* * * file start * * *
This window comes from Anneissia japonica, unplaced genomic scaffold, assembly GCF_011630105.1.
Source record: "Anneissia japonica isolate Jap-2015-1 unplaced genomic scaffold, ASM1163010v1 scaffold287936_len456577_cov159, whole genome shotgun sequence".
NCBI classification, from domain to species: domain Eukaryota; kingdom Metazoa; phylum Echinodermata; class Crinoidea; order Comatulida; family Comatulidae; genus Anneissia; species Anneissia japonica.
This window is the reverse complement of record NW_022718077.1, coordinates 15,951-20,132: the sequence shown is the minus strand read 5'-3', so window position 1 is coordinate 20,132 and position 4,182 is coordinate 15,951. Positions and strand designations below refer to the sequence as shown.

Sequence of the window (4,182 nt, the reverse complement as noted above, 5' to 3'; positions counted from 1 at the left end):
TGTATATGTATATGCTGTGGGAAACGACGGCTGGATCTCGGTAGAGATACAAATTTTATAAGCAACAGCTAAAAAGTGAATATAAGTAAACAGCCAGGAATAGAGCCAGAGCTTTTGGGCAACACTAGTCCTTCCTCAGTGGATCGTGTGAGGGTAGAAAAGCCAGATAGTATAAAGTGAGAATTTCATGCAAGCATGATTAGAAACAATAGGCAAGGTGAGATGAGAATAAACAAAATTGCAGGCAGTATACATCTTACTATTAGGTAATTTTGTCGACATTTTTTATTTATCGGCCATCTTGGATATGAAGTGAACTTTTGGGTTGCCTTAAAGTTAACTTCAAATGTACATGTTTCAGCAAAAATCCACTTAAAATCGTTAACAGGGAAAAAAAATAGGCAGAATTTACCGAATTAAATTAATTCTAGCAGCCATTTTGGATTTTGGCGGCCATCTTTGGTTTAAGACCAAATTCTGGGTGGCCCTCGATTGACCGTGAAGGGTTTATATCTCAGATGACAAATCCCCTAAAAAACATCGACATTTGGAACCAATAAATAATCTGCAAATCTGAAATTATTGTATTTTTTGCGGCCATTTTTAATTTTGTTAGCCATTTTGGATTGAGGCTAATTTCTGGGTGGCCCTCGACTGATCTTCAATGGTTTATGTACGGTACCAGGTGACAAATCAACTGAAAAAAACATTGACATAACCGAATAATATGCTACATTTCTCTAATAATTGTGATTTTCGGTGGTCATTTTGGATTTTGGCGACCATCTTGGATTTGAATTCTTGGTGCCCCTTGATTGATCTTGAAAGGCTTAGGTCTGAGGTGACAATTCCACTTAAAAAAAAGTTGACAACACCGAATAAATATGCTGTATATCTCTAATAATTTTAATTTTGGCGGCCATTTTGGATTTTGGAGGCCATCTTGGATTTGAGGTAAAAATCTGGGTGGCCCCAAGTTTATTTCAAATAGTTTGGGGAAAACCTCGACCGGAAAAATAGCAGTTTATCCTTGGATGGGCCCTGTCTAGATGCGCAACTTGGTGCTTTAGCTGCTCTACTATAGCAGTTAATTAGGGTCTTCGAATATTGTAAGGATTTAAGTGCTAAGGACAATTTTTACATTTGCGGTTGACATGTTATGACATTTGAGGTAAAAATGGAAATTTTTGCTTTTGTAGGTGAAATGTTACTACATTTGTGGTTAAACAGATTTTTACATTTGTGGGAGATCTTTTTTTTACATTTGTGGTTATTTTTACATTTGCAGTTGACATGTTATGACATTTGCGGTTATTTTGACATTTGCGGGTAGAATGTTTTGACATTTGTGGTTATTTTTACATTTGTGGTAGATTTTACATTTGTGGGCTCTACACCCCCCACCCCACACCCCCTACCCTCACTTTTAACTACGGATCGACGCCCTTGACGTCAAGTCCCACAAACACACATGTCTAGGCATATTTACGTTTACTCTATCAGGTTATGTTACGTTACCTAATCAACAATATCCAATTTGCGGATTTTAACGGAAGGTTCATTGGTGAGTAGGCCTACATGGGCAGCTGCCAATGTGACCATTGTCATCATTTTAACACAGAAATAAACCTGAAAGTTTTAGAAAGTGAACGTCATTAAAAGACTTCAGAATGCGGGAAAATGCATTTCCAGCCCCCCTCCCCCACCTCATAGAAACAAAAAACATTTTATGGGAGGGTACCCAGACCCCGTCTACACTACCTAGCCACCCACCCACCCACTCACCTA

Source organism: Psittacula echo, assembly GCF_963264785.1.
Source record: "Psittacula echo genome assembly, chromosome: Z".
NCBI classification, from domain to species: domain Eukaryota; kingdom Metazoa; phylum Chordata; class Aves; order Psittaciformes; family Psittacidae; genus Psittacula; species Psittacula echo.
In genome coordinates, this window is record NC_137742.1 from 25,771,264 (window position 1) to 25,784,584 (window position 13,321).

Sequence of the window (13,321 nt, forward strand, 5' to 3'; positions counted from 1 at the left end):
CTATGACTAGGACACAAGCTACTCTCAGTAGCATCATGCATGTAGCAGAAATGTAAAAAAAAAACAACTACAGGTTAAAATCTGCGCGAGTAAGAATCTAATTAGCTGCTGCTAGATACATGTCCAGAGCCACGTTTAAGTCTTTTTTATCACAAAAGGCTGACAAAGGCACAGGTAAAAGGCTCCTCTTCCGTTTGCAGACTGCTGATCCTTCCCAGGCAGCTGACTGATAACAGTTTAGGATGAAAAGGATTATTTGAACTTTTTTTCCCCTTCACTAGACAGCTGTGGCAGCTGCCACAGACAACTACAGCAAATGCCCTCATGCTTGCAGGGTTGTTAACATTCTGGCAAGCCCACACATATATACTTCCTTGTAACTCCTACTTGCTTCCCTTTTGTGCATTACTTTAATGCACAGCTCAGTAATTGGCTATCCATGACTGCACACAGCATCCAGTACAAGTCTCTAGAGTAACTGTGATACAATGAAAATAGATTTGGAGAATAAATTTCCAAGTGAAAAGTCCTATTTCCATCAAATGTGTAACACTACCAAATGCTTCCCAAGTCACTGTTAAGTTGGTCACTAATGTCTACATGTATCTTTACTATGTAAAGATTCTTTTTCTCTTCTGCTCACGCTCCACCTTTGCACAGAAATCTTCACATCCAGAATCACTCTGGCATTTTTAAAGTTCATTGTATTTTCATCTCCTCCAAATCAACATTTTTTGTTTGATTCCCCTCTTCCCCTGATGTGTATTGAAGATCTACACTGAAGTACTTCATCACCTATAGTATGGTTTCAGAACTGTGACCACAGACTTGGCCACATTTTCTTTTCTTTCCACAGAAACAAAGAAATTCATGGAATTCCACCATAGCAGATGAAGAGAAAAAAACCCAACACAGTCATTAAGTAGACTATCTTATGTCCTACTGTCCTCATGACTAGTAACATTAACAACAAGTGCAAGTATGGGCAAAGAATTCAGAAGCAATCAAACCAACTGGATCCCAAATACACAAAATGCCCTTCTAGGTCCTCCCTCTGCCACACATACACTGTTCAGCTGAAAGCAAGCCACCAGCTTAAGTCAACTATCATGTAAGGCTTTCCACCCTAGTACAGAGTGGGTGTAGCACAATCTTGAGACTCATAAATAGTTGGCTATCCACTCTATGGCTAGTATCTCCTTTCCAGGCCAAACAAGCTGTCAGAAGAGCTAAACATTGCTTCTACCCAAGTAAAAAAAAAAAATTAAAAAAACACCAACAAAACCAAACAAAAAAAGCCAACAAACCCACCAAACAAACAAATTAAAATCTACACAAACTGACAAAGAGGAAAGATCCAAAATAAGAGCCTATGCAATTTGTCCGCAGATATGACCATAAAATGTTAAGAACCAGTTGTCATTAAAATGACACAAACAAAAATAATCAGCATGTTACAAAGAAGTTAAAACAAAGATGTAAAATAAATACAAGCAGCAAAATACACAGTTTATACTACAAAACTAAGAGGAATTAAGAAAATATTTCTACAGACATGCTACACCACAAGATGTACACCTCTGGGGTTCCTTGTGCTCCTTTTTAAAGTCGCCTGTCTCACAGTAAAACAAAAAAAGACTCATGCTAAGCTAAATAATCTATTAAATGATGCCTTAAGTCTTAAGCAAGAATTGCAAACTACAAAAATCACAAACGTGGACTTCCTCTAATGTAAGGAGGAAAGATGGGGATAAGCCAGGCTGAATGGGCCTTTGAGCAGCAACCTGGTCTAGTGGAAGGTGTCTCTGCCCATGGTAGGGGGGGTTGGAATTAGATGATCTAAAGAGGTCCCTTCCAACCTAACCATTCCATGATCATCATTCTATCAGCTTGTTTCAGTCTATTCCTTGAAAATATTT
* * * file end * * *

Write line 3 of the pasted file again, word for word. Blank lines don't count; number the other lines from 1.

NCBI classification, from domain to species: domain Eukaryota; kingdom Metazoa; phylum Echinodermata; class Crinoidea; order Comatulida; family Comatulidae; genus Anneissia; species Anneissia japonica.